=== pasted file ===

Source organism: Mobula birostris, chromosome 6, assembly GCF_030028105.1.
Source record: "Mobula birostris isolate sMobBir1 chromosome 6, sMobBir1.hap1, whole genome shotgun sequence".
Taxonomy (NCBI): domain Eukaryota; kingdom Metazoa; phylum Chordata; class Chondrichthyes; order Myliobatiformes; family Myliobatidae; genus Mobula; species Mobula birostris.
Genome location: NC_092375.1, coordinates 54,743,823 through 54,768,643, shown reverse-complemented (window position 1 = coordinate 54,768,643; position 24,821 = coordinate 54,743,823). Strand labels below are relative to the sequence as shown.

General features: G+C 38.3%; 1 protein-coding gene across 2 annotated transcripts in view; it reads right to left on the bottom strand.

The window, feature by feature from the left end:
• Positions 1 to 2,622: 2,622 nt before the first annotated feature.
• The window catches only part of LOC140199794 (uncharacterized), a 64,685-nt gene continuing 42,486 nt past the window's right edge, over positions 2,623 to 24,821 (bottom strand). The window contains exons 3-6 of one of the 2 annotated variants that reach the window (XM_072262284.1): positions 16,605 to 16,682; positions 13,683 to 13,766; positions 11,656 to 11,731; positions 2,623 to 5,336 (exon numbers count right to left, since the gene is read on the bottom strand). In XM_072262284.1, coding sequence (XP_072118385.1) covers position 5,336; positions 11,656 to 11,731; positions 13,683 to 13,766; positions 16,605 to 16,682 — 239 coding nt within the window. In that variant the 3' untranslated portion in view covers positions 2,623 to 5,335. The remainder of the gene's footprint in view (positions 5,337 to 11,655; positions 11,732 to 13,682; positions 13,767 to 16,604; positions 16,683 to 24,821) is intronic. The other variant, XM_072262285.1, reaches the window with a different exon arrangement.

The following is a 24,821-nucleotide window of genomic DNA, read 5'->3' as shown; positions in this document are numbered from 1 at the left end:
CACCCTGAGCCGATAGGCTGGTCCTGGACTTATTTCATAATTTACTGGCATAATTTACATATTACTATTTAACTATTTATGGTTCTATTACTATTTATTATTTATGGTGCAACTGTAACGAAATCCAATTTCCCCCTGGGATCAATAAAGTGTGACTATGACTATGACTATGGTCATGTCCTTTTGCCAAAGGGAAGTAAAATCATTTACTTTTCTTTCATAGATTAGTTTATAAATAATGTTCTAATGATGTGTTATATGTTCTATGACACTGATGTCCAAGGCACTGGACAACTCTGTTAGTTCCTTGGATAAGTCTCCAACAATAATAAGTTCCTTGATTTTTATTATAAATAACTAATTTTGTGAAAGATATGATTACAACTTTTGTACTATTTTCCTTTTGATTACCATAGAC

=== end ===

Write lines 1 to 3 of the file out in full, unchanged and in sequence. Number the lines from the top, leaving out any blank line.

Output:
Source organism: Mobula birostris, chromosome 6, assembly GCF_030028105.1.
Source record: "Mobula birostris isolate sMobBir1 chromosome 6, sMobBir1.hap1, whole genome shotgun sequence".
Taxonomy (NCBI): domain Eukaryota; kingdom Metazoa; phylum Chordata; class Chondrichthyes; order Myliobatiformes; family Myliobatidae; genus Mobula; species Mobula birostris.